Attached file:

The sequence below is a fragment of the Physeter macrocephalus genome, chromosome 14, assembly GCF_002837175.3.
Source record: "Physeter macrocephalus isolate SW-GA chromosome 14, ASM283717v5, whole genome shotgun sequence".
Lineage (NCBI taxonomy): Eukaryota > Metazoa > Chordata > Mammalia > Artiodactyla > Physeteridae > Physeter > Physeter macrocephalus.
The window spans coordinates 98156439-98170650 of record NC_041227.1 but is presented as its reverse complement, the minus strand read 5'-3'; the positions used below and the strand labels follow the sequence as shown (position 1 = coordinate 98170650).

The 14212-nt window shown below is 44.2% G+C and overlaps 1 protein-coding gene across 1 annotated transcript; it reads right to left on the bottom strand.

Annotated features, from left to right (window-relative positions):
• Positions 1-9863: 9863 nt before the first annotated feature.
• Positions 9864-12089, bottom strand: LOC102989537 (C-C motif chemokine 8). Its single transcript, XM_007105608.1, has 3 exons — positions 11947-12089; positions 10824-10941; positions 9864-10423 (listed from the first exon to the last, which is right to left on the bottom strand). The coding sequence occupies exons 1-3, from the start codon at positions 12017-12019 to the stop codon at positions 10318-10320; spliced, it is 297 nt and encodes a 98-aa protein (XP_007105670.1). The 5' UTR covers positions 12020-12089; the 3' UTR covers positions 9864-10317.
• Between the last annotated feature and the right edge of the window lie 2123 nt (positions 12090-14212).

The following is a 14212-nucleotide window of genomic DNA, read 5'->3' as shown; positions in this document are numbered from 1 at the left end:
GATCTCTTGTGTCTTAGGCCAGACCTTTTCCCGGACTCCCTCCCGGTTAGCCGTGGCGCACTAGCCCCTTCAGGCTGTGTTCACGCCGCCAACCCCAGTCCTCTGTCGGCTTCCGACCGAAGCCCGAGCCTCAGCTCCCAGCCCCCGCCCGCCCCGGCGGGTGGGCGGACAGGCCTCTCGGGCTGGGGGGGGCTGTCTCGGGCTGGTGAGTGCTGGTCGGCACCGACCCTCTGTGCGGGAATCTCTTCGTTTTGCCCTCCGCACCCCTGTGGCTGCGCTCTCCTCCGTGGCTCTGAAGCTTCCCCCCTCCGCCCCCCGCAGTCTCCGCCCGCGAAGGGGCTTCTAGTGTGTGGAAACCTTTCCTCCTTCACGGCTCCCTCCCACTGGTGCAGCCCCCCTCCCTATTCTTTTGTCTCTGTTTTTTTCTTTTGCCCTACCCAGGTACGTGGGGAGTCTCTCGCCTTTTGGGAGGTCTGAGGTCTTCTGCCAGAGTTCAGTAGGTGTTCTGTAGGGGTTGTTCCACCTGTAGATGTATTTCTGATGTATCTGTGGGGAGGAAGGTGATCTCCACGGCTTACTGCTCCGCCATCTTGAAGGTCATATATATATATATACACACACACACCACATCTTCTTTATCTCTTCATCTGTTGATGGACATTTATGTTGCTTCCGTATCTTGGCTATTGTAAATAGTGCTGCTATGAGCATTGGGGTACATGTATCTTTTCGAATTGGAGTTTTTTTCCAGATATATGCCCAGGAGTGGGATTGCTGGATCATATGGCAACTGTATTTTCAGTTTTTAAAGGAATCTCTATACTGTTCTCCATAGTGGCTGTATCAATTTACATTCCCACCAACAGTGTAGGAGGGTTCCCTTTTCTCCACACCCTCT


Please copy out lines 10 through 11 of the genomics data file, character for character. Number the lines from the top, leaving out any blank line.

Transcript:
The following is a 14212-nucleotide window of genomic DNA, read 5'->3' as shown; positions in this document are numbered from 1 at the left end:
GATCTCTTGTGTCTTAGGCCAGACCTTTTCCCGGACTCCCTCCCGGTTAGCCGTGGCGCACTAGCCCCTTCAGGCTGTGTTCACGCCGCCAACCCCAGTCCTCTGTCGGCTTCCGACCGAAGCCCGAGCCTCAGCTCCCAGCCCCCGCCCGCCCCGGCGGGTGGGCGGACAGGCCTCTCGGGCTGGGGGGGGCTGTCTCGGGCTGGTGAGTGCTGGTCGGCACCGACCCTCTGTGCGGGAATCTCTTCGTTTTGCCCTCCGCACCCCTGTGGCTGCGCTCTCCTCCGTGGCTCTGAAGCTTCCCCCCTCCGCCCCCCGCAGTCTCCGCCCGCGAAGGGGCTTCTAGTGTGTGGAAACCTTTCCTCCTTCACGGCTCCCTCCCACTGGTGCAGCCCCCCTCCCTATTCTTTTGTCTCTGTTTTTTTCTTTTGCCCTACCCAGGTACGTGGGGAGTCTCTCGCCTTTTGGGAGGTCTGAGGTCTTCTGCCAGAGTTCAGTAGGTGTTCTGTAGGGGTTGTTCCACCTGTAGATGTATTTCTGATGTATCTGTGGGGAGGAAGGTGATCTCCACGGCTTACTGCTCCGCCATCTTGAAGGTCATATATATATATATACACACACACACCACATCTTCTTTATCTCTTCATCTGTTGATGGACATTTATGTTGCTTCCGTATCTTGGCTATTGTAAATAGTGCTGCTATGAGCATTGGGGTACATGTATCTTTTCGAATTGGAGTTTTTTTCCAGATATATGCCCAGGAGTGGGATTGCTGGATCATATGGCAACTGTATTTTCAGTTTTTAAAGGAATCTCTATACTGTTCTCCATAGTGGCTGTATCAATTTACATTCCCACCAACAGTGTAGGAGGGTTCCCTTTTCTCCACACCCTCT